Deerhoof

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Deerhoof a true anomaly

At Fortune Sound Club, Vancouver, Nov 22 2014. Thalia Stopa review.

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Boombox Saints, For the Moment

Boombox Saints

Boombox Saints release new album – For the Moment

Vancouver’s Boombox Saints release new album

– by Brendan Fairweather

On Tuesday, Oct 23, Boombox Saints released their latest album, For the Moment. Following suit with all up-and-coming hip-hop acts in today’s climate, the Vancouver group made their record available for free download on their website, as well as for purchase on iTunes.

The release is their third, and follows 2010’s The Boombox EP, and 2011’s Bringin’ the Boom Back. Recorded over 10 months starting in late 2011, the album sounds more mature and experienced than the last two. The stories of the highs and lows in relationships, both romantic and familial, have a genuine feel and little is held back in their writing.  In the band’s press release, group member Freeky P described the album as, “a post-modern, modern epic love tale of our collective lives tracked by a New-stalgic soundscape, detailing the joys and falls of relationships in the never ending chase of happiness. In short, walk 14 songs of our lives and you’ll forever be changed.”

The album features production from Vancouver’s own DJ HUNT and, on five tracks, from DJ KEMO. They give tracks like “Blind” and “By My Side” a highly polished R&B sound with a pop music feel. Vancouver’s own Vanessa Villabroza shines on “By My Side”, on which she adds a layer that compliments the song’s airy synths, making it one of the album’s standouts.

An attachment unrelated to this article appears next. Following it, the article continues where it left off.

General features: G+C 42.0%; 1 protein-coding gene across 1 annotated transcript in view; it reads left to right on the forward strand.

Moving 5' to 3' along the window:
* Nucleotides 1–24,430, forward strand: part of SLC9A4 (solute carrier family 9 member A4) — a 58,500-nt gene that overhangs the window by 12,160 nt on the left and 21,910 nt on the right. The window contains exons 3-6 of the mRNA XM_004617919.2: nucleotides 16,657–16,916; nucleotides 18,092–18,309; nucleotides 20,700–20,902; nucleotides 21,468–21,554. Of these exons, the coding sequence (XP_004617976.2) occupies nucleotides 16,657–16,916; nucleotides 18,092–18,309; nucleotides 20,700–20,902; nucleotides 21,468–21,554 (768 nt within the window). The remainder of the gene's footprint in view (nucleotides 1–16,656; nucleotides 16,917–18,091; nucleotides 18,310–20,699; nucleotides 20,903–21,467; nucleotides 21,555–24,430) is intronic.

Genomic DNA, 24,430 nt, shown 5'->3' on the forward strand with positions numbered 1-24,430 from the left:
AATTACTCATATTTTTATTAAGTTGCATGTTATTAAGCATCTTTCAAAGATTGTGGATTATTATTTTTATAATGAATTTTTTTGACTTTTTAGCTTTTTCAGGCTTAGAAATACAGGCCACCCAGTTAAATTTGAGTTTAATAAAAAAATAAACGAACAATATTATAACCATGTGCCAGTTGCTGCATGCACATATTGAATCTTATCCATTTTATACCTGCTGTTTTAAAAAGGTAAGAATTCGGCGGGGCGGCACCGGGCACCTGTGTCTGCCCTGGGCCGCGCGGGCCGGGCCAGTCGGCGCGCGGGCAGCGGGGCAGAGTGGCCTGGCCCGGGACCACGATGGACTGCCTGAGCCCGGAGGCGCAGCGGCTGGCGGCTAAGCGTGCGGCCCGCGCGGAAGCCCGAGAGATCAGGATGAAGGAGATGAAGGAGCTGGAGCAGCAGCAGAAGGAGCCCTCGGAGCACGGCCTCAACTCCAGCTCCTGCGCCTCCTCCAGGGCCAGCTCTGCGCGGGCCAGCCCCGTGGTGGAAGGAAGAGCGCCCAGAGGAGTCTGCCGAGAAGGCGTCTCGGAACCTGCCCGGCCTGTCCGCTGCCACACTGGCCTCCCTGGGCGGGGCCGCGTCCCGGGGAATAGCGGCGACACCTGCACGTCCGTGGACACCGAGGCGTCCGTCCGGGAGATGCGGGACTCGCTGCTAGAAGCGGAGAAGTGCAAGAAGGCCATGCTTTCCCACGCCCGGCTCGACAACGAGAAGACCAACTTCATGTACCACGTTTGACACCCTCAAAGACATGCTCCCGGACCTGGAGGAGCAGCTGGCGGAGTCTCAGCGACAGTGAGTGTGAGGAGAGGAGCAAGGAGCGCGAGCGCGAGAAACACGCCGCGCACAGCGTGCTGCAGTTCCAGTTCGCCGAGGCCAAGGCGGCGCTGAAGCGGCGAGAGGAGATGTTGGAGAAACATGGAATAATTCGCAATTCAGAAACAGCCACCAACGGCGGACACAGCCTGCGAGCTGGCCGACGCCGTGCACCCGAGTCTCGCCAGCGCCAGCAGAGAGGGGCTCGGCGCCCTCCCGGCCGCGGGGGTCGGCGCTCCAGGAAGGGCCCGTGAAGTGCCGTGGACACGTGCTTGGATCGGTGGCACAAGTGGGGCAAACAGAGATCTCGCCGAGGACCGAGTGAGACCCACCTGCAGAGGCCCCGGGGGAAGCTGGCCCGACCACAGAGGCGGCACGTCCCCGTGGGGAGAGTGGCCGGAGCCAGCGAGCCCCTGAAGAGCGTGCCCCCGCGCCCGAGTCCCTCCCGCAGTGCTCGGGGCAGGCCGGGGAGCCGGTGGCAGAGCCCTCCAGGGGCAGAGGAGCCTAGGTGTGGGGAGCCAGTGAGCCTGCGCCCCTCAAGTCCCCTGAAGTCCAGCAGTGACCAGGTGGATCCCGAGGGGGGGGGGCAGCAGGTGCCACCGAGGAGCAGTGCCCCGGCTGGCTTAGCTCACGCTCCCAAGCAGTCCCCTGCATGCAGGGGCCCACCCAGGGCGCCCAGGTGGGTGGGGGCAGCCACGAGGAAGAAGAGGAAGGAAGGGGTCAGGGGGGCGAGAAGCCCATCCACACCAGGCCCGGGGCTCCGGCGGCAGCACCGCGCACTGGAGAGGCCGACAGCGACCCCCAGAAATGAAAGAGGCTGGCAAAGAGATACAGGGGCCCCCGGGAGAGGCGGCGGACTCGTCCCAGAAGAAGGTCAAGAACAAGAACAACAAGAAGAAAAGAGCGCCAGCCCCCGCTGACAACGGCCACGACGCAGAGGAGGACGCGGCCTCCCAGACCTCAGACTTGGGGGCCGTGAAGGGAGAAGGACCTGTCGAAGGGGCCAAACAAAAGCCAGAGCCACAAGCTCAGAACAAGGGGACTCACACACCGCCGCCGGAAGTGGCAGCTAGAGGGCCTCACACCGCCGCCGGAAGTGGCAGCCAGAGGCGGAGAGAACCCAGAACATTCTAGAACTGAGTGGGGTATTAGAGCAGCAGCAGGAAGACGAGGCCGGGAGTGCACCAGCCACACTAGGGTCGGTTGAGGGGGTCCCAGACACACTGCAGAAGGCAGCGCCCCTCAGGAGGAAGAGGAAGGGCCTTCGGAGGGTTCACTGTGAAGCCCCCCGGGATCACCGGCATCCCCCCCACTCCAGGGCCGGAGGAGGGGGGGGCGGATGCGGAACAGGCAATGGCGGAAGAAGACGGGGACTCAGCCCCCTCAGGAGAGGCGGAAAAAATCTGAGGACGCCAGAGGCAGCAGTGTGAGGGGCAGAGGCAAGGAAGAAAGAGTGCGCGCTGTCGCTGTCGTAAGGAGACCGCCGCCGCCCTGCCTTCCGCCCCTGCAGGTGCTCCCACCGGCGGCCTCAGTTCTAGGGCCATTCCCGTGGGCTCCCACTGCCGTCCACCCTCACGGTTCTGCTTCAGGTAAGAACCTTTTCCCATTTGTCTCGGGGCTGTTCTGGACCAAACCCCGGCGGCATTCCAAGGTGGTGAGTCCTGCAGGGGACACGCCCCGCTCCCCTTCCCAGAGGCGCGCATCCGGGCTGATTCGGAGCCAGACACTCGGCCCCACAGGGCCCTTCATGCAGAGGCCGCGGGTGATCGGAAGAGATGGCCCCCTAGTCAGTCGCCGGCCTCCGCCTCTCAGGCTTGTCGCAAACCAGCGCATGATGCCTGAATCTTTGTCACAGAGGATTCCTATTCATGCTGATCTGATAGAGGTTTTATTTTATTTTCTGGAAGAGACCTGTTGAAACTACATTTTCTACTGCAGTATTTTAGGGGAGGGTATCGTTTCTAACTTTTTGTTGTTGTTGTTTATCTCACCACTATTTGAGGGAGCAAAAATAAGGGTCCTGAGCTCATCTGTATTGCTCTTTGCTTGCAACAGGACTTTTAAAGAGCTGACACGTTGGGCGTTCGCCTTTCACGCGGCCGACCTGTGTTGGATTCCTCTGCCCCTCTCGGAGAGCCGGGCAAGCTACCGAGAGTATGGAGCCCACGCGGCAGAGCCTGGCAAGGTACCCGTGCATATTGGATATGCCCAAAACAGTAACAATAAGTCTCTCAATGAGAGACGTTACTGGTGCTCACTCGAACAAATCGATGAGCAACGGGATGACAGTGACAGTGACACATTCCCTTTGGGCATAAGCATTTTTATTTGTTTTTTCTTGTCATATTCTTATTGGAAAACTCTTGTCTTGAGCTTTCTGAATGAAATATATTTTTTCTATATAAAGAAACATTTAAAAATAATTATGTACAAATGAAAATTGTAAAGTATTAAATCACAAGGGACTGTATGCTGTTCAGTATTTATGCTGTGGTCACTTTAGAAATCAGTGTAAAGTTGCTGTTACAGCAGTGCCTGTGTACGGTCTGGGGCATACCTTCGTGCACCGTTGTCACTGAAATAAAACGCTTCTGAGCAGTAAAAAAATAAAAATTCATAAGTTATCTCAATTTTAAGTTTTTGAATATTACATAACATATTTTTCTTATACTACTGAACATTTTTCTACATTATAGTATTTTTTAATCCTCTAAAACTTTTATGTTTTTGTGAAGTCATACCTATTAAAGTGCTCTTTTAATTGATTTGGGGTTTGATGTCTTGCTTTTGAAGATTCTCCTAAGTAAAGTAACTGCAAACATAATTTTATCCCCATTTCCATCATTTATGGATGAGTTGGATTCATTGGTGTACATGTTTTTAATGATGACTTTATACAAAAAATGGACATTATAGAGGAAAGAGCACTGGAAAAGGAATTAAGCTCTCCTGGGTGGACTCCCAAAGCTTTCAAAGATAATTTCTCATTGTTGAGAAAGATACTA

The strength of the Saints lies in their R&B hooks and verses. Almost every track comes with a sung hook but some of the most memorable moments are the melodic verses sung on tracks like “Walk on By” and “Can’t Be (Interlude).” The latter has a very familiar moody and introspective sound that has been prominent in hip-hop since Drake championed the sound on So Far Gone in 2009. Every member sounds at home on these types tracks and all the verses, sung or rapped, complement each other well over the sensual chords.

The album’s only major downfall lies in some of the cliché hooks and verses found on the first few tracks. While the underdog story and the pursuit of greatness always seems to be a theme for artists trying to break through, Boombox Saints don’t seem to bring any new perspective or originality to the concept. However, the tracks aren’t too much of a misstep, and as they hit their stride with the slower cuts, For the Moment becomes much more engaging and authentic-sounding.

The quartet has been slowly building up their name around town by opening for current hip-hop stars like J. Cole, Jay Electronica, Kid Cudi, and most recently Big Sean. However, going by the quality on For the Moment, they will be headlining their own shows soon enough.

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